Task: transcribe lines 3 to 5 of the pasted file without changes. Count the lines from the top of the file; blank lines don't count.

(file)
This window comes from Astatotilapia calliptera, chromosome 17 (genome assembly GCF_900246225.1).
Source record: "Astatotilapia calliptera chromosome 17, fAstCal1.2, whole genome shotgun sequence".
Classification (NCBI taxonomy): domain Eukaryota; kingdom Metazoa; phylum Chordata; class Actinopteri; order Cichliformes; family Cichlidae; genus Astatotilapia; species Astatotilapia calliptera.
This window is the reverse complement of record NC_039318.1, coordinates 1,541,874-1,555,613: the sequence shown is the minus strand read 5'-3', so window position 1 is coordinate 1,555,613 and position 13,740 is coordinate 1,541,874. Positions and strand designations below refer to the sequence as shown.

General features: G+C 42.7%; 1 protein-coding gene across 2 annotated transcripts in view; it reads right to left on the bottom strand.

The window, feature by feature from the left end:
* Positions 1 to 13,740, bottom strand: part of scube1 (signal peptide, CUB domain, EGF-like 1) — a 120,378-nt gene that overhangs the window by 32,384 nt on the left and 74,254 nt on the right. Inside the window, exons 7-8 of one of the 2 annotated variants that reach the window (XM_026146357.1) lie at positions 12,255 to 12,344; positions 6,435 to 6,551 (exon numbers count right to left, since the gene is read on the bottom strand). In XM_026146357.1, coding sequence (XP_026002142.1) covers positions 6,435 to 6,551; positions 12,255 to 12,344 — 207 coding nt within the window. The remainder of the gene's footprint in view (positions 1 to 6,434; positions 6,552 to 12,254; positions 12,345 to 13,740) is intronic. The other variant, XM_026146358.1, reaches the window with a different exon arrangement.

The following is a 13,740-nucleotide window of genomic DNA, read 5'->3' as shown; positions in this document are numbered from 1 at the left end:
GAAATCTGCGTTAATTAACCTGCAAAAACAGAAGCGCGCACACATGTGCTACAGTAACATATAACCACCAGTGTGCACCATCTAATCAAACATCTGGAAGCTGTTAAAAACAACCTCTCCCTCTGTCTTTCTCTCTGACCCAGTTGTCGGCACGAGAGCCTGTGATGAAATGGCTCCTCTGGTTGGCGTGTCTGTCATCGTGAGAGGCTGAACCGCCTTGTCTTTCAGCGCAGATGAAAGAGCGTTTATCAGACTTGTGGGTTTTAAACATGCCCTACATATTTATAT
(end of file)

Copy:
Classification (NCBI taxonomy): domain Eukaryota; kingdom Metazoa; phylum Chordata; class Actinopteri; order Cichliformes; family Cichlidae; genus Astatotilapia; species Astatotilapia calliptera.
This window is the reverse complement of record NC_039318.1, coordinates 1,541,874-1,555,613: the sequence shown is the minus strand read 5'-3', so window position 1 is coordinate 1,555,613 and position 13,740 is coordinate 1,541,874. Positions and strand designations below refer to the sequence as shown.

General features: G+C 42.7%; 1 protein-coding gene across 2 annotated transcripts in view; it reads right to left on the bottom strand.